How to capture inspiring human interest news stories all year round via cinema
If you’ve caught a glimpse of John Lewis’s Dad skateboard ad The Beginner, what do you think? Given the time and space many people find themselves in at the moment, the ad and its theme of caring and empathy hits the right note.
The story of foster parents and the dad putting in a painful shift to be welcoming is uplifting and the filming is exquisite. Films like this genuinely affect viewers, but they are relatively few and far between in the factual world.
If you think of the human misery and crisis, whether cost of living or climate etc around present circumstances, you could ask why films like this aren’t made to capture personal events from observed circumstances.
Journalism would tell you it does, but their raison d’être is not to affect people. This is a nonsense. The esteemed film philosopher David Bordwell said their is such a thing as feelingful qualities in an event, which can’t be avoided. A small child crying being recorded is a small child crying. How the journalist captures this using varied framing is the skill, and what might be deemed excessive a matter of ethical professional judgement.
Reports on climate crisis can have a fleeting legacy when over burdened with words and stats etc that they suppress empathy towards the potential impact of film. It’s great that the University of Barcelona is set to make climate courses mandatory for students. Now professionals should reform its storytelling.
Whilst The Beginner is a “made up” story for a commercial, it’s actually based around real events, e.g. skateboard dads, soccer mums, or sacrifices people make to be accomodating. I had the pleasure in the 1990s to be the creative director for Jon Staton (one time head of TV at Saatchi and Saatchi) and developing a brief from real life was not uncommon.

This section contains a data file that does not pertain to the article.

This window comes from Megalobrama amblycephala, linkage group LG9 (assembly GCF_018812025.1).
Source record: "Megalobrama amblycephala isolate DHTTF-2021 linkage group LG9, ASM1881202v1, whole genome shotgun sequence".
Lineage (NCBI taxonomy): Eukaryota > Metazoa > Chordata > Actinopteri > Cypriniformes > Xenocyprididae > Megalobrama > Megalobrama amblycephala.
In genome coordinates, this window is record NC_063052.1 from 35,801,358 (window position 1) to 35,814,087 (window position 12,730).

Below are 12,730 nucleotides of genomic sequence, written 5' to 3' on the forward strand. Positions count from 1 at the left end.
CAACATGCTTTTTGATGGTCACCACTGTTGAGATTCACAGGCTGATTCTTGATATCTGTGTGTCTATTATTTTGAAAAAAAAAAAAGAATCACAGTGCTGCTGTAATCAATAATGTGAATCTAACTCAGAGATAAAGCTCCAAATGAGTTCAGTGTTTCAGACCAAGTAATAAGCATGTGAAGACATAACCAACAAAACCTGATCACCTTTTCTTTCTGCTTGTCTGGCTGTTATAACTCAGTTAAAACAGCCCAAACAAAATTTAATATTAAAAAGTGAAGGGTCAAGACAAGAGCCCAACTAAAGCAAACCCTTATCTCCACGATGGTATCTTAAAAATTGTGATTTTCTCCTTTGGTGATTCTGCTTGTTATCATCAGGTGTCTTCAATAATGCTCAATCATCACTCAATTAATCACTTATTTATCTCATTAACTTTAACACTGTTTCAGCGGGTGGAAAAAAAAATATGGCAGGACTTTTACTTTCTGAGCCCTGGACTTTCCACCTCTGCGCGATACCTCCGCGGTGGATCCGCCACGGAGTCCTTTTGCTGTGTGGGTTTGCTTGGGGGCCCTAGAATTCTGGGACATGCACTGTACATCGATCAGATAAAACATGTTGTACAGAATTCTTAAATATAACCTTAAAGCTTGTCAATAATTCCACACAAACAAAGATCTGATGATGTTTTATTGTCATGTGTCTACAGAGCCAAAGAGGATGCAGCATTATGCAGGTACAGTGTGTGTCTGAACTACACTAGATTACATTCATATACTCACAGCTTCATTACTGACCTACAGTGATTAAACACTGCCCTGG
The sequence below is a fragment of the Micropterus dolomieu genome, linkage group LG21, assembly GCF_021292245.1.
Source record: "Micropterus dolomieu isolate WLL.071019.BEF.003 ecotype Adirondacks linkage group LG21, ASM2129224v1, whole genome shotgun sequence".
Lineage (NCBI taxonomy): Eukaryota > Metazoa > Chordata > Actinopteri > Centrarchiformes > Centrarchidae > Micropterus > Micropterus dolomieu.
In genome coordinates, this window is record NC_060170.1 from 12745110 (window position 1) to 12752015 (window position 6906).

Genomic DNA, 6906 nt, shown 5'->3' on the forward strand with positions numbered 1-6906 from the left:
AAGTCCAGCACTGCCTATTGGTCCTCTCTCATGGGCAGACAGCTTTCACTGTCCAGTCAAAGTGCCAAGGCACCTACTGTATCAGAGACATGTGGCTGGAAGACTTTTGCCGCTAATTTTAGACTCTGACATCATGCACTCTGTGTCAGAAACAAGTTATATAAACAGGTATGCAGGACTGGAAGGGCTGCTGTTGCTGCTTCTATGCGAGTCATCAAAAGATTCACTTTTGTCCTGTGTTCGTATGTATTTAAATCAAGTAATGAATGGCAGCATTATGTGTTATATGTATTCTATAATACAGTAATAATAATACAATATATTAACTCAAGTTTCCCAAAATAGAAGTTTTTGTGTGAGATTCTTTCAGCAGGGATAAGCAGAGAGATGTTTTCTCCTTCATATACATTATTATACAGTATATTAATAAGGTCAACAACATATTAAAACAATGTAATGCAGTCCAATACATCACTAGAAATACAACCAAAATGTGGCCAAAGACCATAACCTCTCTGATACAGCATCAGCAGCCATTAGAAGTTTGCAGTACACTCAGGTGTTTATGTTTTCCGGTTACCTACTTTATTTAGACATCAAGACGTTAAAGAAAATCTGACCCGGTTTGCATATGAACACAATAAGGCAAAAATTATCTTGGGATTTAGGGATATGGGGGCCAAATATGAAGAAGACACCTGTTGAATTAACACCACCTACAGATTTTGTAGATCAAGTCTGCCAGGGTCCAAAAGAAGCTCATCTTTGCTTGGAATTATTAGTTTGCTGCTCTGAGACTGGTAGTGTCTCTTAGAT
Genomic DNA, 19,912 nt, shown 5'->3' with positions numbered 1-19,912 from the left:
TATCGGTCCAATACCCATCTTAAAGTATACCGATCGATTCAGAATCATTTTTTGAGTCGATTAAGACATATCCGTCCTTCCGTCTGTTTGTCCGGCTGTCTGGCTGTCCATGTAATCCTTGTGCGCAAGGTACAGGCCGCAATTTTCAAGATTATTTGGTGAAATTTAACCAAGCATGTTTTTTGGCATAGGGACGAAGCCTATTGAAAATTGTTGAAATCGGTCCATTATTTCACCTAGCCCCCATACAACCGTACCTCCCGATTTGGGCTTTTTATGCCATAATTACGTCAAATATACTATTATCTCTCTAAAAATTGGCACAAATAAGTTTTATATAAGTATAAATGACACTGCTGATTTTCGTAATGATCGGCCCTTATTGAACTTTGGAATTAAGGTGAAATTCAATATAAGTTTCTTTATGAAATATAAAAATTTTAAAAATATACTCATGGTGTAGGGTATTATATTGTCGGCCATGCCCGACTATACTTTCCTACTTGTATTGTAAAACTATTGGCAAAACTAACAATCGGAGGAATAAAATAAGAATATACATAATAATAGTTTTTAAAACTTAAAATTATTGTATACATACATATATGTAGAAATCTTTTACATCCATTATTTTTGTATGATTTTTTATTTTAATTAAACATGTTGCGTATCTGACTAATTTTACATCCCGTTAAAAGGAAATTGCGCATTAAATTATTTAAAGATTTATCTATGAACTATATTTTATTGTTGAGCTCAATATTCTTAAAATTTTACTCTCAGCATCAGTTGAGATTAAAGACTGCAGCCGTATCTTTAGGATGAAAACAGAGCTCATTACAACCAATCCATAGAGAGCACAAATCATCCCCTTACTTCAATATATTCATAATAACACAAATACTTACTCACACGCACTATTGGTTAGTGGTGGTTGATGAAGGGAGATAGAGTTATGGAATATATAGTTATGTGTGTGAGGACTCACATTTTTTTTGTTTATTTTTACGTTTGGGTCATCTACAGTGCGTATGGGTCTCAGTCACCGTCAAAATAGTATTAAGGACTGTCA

Take this recent news…
Positive stories like The Beginner exist all around us, however their delivery can often come via a style of storytelling called news in which a conventionalised method of story making with a reporter at the centre has become the norm.
The history of broadcast journalism demonstrates how this came about and it wasn’t just the efficacy of turning a complex issue that would make a 30 min documentary into a couple of minutes, it was that the reporter was designed to be omnipresent.
Robert Drew the father of Direct Cinema or cinema verite or whatever you want to call it, he expressed in an interview with me, said journalism didn’t understand the power of visual storytelling. They see a strong image and feel the need to place a voice over all over it, he told me. Drew would assist me with my doctorate looking at cinema in journalism.
Words should be optional, used sparingly and effectively to add to a film. The lyrical and spartan use of words was something the BBC’s Clive Myrie said to me when we were discussing his range of films made during the COVID pandemic.
One of the world’s best and decorated videojournalists Raul Abellegan puts it like this, when he makes a news film, he wants the audience to feel how he is feeling. It’s about empathy. If you’ve experienced or attempt to understand an event you’re better placed to see things differently. I grew up with foster parents. I’m on the left of this photo.
This week and then two masterclasses coming up I’m going to be teaching how to create the visual schema of a story like this, or in a similar story arc. For The Beginner it may not seem obvious but there’s a discernible pattern from the in media res start, to a host of techniques and style that emerge from deconstructing.
I have spoken at length over the years at Keynotes in Norway, Denmark, US, Russia, China to name a few places, as well as trained 10s of 100s of cohorts.
You might be aware of cinema docs, or cinema verite, and now comes along Cinema journalism and it’s not one style, as much as cinema isn’t and its a potent form of factual evolutionary video making.